Back in the late 1990s and early 2000s, I was in charge of the writing workshops for Dragoncon. We had nearly 100,000 people coming to the convention each year, and I worked hard to cover various writing topics so that our students had a broad understanding of the field. One year I put on a workshop on “Creating Great Characters. We had 22 people in the audience, and I’d seen all of the same folks at workshops on plotting, world creation, and other writerly topics.
The thing is, we had a major publisher come that day to talk about what makes a bestseller, and in order to accommodate the crowds, I had to use the biggest room in the convention center. It held over 2000 people but we had to turn away hundreds more. It was a circus.
In the following three years, I noticed that nearly all of those 22 dedicated students took off and began publishing. I doubt that any of the “2000” who went to the big talk ever wrote a damned thing. Some classes just aren’t as sexy-sounding as they should be. They’re not as enticing.
I’ll be teaching a workshop on “Creating a Perfect Cast for Your Novel” this next week. The title isn’t sexy, but the information in it is vital.
You see, when you create characters for a novel or a screenplay, you can’t create each one in isolation. You have to create characters who surprise each other, motivate each other, and bounce off of one another in unpredictable and exciting ways. Creating such characters strikes at the heart of what makes great storytelling.
So if you’re interested, if you’re serious about breaking into this field, follow this link. http://mystorydoctor.com/live-workshops-2/
When you submit your novel to a publisher, there are a lot of things that you should take into consideration. How well does the publisher market the books in your genre? Do they pay good advances? Do I think I’d like the editor I’m working with? How quick are their response times?
One area that you need to consider is “What are my opportunities for advancement?” Many publishers have lead authors who are pretty much masters of their field. These authors get paid big advances, get the best covers, and get a larger advertising budget than a small midlist author—and they aren’t about to get dethroned so long as they keep writing at the top of their game.
So how do you move up the food chain at that publisher? Will your sales numbers just magically begin to overwhelm the lead author’s numbers? No. A major author gets their work promoted differently from a new author. Your books might all go to the same bookstore, but the major author gets “cooperative advertising” with the bookstore so that their books are promoted face-out on the bookshelves. The major author will also have many more copies available to sell. The author’s books might be displayed in five or six areas in the bookstore—say in the front window, or behind the counter at the checkout stand, in the “new books” section, or on special displays at the end of an aisle.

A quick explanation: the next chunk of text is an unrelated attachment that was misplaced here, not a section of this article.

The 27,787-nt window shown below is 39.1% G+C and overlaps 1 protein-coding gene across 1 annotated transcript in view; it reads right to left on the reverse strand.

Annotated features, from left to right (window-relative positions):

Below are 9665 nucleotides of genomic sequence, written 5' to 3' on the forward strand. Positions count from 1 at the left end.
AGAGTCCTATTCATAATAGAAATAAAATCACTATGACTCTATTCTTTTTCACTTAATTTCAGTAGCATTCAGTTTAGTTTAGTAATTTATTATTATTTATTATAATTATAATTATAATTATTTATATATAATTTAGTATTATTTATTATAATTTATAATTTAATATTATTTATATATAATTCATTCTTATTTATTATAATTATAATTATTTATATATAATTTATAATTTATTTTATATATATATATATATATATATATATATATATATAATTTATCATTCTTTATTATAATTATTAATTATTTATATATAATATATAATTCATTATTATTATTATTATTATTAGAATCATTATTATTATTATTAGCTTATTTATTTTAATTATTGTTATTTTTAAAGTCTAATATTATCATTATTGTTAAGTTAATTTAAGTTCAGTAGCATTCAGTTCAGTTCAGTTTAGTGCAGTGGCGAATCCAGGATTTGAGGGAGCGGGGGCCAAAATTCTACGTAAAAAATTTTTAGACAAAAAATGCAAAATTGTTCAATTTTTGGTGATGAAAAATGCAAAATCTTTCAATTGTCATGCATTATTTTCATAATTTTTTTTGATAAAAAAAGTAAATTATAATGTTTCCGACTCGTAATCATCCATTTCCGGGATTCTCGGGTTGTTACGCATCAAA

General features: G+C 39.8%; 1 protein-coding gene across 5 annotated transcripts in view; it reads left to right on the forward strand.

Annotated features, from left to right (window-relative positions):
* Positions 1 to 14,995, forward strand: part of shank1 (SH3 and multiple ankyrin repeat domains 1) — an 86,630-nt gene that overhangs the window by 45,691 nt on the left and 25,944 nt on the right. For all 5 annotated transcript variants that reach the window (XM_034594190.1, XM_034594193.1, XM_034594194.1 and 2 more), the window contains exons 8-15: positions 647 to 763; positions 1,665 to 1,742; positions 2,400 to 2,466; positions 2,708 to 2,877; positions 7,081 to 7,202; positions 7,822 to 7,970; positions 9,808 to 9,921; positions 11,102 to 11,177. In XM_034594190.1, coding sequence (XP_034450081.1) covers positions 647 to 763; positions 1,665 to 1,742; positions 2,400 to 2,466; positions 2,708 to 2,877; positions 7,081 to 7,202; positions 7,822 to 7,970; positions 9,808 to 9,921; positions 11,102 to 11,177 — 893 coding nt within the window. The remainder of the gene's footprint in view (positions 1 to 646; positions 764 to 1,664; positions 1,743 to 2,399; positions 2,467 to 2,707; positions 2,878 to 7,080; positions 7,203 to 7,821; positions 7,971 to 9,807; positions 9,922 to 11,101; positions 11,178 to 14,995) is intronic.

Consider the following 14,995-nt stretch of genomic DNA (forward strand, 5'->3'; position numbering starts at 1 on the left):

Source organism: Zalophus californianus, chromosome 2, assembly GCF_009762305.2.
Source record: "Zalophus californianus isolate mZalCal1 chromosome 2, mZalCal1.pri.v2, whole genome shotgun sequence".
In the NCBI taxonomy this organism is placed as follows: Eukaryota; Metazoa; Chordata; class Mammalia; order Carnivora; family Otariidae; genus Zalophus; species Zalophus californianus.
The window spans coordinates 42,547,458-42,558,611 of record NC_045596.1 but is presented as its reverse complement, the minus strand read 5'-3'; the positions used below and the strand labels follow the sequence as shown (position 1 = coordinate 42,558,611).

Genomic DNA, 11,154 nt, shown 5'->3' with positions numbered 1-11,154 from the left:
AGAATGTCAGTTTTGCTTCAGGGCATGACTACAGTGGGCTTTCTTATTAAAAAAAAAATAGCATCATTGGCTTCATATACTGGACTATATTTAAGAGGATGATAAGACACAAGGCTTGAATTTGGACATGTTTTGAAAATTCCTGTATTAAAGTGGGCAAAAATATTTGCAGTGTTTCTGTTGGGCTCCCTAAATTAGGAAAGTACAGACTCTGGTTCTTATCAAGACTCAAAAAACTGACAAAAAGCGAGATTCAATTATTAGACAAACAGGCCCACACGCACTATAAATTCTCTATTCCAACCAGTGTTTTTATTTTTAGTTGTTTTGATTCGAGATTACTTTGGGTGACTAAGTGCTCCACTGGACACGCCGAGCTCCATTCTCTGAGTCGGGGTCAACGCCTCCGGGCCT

More than that, the lead author might have his or her books display in far more locations than you do. For example, when my book “Star Wars: The Courtship of Princess Leia” came out, it was sold not just in bookstores but in displays in special cases at 10,000 grocery stores and airports across the country. It was also sold in finer gas stations everywhere!
So when your book is being sold at 30,000 or 40,000 locations outside of bookstores, it’s easy to begin racking up big numbers, and as an author whose books are getting limited distribution (just in the bookstores), it becomes harder to compete.
One analyst put it this way: “When you have your book in a bookstore, you’ve got 50,000 competitors breathing down your neck.” Ideally, you want to get out of the bookstores.
So when you go to a new publisher, you may want to consider, “What are the opportunities for advancement?” “Who is the best author in their stable?”
Usually, to become a lead author, you have to patiently wait for their current lead author to stumble usually by dying. I could say that the big author needs to miss a deadline and get sick, but the truth is that some authors are too big to fail. If they get ill or turn in a lackluster manuscript, the publisher may hire a story doctor to come to the rescue, either repairing the lackluster manuscript or sometimes even ghostwriting a book. The audience may never know the difference.
If you’re hoping to become the superstar at a major publisher, look at their lead authors. Are they sick or aged? Are they beginning to stumble? Have they lost the passion needed for their work? If everything is good at a publisher, then you might want to move along, find a publisher that offers greener pastures.
In short, part of selecting a publisher requires you to really ponder your opportunities for advancement.